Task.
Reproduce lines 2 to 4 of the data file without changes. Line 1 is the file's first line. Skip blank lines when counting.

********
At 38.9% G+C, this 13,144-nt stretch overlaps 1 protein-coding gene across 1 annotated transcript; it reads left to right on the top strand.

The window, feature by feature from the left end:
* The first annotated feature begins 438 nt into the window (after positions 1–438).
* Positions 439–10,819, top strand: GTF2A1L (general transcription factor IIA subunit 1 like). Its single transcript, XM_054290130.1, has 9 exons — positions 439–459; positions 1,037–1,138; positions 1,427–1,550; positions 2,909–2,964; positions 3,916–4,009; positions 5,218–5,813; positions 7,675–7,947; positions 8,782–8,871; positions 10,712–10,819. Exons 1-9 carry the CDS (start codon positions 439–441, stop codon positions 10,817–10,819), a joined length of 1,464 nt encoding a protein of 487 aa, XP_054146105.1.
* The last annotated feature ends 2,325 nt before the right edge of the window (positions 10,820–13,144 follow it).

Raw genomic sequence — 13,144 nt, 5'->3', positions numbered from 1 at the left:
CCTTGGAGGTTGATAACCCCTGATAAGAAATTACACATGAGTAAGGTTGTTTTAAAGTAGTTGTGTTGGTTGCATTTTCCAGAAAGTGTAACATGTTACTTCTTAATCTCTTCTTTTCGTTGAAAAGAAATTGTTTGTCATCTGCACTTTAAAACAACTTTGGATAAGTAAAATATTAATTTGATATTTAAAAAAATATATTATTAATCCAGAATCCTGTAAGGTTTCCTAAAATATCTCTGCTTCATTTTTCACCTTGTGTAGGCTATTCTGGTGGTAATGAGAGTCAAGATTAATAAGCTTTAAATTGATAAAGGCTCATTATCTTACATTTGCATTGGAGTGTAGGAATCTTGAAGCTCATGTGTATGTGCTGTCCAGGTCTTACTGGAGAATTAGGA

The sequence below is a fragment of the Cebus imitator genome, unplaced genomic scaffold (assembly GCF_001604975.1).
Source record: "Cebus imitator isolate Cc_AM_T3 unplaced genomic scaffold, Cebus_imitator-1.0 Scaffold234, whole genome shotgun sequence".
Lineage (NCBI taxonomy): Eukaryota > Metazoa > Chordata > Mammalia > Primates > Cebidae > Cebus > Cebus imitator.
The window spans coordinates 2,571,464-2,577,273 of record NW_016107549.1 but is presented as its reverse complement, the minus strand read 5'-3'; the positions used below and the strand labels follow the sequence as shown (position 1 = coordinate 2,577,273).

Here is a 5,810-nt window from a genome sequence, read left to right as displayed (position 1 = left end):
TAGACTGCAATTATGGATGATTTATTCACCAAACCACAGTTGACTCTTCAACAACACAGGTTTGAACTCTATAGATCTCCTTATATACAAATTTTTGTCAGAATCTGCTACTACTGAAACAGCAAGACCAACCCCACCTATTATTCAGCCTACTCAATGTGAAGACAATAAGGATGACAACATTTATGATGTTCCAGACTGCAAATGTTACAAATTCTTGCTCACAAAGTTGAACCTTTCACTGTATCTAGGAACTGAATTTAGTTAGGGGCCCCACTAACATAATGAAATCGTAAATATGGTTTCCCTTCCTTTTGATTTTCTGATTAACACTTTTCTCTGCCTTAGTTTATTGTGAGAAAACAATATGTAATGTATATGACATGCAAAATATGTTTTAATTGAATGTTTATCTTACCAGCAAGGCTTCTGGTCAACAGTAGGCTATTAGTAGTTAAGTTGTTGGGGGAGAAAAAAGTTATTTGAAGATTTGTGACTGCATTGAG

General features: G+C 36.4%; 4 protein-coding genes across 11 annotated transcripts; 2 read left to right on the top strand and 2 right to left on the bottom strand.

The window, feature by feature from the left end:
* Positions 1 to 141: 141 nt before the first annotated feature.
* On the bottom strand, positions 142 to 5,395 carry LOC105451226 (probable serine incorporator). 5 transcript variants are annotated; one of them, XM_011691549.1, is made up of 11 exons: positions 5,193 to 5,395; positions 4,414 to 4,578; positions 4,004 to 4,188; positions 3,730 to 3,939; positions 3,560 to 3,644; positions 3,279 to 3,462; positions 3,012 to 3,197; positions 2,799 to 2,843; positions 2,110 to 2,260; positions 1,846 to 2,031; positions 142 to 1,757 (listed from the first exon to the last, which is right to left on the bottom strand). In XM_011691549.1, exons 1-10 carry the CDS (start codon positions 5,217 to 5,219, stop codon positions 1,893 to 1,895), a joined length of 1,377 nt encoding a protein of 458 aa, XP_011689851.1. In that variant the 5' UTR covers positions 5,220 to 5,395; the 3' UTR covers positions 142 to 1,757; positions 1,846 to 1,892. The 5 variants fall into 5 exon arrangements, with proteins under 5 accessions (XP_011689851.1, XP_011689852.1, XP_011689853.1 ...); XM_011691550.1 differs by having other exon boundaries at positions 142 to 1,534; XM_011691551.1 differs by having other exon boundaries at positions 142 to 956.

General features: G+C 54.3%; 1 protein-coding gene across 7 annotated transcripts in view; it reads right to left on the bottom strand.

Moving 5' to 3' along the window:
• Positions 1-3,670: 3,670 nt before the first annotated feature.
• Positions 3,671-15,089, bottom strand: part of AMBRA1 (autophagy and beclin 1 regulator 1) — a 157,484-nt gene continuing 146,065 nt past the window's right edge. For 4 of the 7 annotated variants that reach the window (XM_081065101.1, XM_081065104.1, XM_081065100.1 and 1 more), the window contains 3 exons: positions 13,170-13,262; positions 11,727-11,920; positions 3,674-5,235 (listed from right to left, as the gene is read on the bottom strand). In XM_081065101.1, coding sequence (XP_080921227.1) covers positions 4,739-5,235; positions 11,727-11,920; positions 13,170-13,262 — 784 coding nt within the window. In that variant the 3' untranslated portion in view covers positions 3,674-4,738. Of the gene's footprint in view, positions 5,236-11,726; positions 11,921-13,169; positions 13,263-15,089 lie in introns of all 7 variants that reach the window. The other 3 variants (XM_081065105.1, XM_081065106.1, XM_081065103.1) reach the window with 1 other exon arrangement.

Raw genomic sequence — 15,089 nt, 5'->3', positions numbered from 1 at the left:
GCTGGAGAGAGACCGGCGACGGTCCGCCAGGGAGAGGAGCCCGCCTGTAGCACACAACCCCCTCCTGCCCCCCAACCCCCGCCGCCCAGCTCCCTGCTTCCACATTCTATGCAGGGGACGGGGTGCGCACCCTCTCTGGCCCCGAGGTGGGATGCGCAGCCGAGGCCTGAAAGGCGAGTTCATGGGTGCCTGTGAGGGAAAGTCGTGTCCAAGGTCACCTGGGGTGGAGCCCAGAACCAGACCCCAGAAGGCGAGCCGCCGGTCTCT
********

The window, feature by feature from the left end:
* The first annotated feature begins 438 nt into the window (after positions 1–438).
* Positions 439–10,819, top strand: GTF2A1L (general transcription factor IIA subunit 1 like). Its single transcript, XM_054290130.1, has 9 exons — positions 439–459; positions 1,037–1,138; positions 1,427–1,550; positions 2,909–2,964; positions 3,916–4,009; positions 5,218–5,813; positions 7,675–7,947; positions 8,782–8,871; positions 10,712–10,819. Exons 1-9 carry the CDS (start codon positions 439–441, stop codon positions 10,817–10,819), a joined length of 1,464 nt encoding a protein of 487 aa, XP_054146105.1.